Hello everyone! Another blog entry for the week and already, it seems like I’m on a roll 8D
This Youngstar feature has been about 2 months old already. I wanted to get a scanned photo of this feature before I posted it up on the blog, but back when I had the intention of telling you guys about the feature, I didn’t have the article in possession. So foolishly I thought I’d be able to get it back soon, and scan it within the week for public posting.
In true Reese fashion, I didn’t get to scan it at all anymore. (Credits to Steph Manuel, for I nicked your article photos without asking huhu) Thus, I am posting this today, about two months after the article has been released.
MANILA, THIS IS ART - this particular feature was ginormously special to me, simply because I think it’s the first time a public circulation has featured me solely as an artist, and not a blogger or a musician or anything else. Actually in this article, I was amongst illustrators… I’m not really the James Jean of illustrating or anything like that so I was just lucky to be mixed in with the rest of the talented bunch. I felt so ridiculously giddy seeing my art on print, and in such a relatively large scale at that. Admittedly, when I was doing this photo edit, it was during the same time I was killing myself over schoolwork in SoFA. Things got particularly hectic around that time, so I didn’t really have enough time to conceptualize and do what I really wanted to execute on the photo. So I did a quick edit using some of my old crude art samples and “collaged” a few bits and pieces and slapped rainbow prisms on my cheeks and sent it over! Though a rushed job, I’m still happy about it. There were messy bits and haunting references and the colors were cray, and that’s all that really matters with everything that I do :)
Special thanks to Ralph Mendoza, Raymond Ang, Gabby Cantero, and Carina Santos (and for those I failed to mention) for making this feature possible! I’m beyond grateful to have my face distributed all over the different households of the Philippines. Haha!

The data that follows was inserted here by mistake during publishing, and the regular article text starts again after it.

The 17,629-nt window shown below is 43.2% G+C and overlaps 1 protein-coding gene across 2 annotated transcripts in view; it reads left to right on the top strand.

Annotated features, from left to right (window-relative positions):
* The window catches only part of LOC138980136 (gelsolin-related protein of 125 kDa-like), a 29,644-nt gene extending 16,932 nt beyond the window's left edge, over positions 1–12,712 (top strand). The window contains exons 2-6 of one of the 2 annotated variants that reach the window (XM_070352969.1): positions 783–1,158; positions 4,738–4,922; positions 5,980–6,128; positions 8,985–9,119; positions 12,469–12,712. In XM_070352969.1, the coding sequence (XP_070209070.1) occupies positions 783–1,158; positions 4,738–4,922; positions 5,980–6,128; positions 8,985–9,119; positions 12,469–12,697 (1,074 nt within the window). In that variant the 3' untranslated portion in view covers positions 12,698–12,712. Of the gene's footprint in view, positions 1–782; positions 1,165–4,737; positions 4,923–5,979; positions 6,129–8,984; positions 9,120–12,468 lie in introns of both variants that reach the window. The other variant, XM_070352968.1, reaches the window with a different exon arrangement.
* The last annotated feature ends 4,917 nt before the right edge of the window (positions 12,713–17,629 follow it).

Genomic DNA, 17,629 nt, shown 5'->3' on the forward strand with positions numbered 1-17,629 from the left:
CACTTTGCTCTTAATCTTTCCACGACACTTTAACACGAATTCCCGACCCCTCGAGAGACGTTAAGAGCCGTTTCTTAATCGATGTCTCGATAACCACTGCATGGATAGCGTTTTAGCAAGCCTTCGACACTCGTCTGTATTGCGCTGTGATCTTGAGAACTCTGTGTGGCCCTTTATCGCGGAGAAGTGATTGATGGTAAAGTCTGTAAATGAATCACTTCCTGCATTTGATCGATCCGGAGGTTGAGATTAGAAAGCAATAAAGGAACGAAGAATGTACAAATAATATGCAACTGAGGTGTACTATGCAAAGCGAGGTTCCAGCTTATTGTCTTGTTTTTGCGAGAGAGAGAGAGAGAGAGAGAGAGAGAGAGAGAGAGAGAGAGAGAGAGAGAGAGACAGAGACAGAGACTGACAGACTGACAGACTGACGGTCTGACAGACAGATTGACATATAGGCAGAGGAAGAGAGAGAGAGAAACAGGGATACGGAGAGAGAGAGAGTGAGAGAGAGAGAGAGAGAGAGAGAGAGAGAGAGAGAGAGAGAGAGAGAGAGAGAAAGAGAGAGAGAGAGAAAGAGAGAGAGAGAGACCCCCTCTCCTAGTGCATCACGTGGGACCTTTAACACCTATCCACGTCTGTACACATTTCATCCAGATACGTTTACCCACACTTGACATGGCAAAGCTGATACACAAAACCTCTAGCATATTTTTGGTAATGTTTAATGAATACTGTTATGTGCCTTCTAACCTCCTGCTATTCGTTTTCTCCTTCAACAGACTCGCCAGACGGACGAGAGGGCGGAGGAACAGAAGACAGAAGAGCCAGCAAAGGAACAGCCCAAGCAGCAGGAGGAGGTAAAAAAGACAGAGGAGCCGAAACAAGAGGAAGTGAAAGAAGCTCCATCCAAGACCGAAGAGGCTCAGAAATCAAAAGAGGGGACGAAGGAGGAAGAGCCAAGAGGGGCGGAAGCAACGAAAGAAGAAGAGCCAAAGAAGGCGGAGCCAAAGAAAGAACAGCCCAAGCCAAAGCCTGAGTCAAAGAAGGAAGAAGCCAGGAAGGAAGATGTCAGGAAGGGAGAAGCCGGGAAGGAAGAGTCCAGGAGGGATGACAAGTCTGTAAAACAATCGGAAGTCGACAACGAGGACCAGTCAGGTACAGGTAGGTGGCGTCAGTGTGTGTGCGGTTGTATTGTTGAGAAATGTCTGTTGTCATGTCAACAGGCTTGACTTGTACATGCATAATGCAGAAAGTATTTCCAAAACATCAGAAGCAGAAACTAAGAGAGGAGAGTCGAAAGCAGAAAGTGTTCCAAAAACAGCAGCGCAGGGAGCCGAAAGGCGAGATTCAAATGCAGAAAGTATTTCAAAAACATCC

Check out the digital version of the PhilStar issue here.
THE ART OF SEEING – Rogue November 2012 Issue
Never in a million years have I imagined that I (or okay, my name haha!) would end up in the pages of Rogue. But a few months ago, whilst sitting on the floor of Fully Booked, perusing a book about pandas, I’ve been contacted for an interview for a Rogue article about art and perception. The premise and concept immediately interested me and I gamely (of course) agreed to participate! The article got in touch with 5 different individuals: a registered nurse, an investment banker, a high school student, a curator, and a ~young artist~ (HEY THAT’S ME! And they actually called me an artist! And young! Double whammy!) – to comment on a collective work of John Jose Santos III called Clockwise (as you can see above).
What I think originally would’ve been a live discussion among the 5 became an email correspondence instead. Rogue sent us individual photos of the pieces in Clockwise, and asked us a number of questions about it. Here is a really condensed version of stuff I said about the work! I’d love to hear what you think about Clockwise too, as this article is supposed to be a testament to the fact that each of us view, interpret, and reinterpret art differently. There really is no right or wrong answer, and that’s what’s fascinating about being either (or both) a viewer or / and a presenter of creative work.
Please click through the magazine article for a more enlarged version of the photo, but I think you can manage without having to go through the motions of Flickr just to find the zoom in magnifying glass.